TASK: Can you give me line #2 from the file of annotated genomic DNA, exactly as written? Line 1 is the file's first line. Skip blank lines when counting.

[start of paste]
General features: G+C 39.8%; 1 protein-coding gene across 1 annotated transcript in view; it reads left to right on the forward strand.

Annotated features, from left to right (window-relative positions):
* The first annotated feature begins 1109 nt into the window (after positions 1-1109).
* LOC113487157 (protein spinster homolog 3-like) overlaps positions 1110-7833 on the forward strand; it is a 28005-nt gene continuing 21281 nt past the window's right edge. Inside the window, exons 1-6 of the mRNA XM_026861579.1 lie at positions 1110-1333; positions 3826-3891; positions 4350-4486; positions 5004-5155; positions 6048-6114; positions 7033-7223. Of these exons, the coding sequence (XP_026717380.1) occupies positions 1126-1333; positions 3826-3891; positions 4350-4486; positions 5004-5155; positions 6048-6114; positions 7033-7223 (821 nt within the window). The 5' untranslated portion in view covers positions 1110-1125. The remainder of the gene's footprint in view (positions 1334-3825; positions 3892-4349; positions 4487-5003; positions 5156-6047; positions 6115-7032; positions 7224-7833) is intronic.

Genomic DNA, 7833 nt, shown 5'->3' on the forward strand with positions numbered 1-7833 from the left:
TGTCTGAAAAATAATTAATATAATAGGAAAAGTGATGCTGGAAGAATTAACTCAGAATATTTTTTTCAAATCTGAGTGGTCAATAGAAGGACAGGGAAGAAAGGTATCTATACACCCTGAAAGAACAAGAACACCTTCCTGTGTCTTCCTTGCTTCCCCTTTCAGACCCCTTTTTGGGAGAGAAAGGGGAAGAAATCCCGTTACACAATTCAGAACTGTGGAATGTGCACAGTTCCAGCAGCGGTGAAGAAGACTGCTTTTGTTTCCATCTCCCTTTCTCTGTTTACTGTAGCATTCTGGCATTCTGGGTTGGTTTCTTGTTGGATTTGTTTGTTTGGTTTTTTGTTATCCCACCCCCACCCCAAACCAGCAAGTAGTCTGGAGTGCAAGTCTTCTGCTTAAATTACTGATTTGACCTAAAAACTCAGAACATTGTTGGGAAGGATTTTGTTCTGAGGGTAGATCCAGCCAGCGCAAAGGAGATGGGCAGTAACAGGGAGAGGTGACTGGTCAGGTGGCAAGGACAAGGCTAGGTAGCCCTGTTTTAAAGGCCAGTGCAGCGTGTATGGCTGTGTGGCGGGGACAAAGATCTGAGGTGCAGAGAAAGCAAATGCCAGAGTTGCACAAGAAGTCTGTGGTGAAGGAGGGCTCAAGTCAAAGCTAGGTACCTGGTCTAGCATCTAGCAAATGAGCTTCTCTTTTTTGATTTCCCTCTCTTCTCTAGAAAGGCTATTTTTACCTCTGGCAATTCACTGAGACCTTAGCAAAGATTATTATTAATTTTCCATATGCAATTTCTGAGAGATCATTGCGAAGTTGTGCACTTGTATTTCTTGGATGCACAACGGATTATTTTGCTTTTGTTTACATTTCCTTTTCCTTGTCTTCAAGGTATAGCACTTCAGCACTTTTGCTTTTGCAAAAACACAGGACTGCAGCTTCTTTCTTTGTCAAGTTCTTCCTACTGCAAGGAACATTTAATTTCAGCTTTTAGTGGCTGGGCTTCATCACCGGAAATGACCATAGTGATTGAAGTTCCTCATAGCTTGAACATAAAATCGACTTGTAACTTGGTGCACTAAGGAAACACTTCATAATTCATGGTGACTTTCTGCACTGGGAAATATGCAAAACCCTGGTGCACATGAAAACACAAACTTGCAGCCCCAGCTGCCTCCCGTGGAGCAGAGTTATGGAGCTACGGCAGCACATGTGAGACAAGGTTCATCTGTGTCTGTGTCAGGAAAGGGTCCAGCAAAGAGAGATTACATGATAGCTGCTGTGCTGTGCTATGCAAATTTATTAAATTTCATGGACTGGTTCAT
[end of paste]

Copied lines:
Annotated features, from left to right (window-relative positions):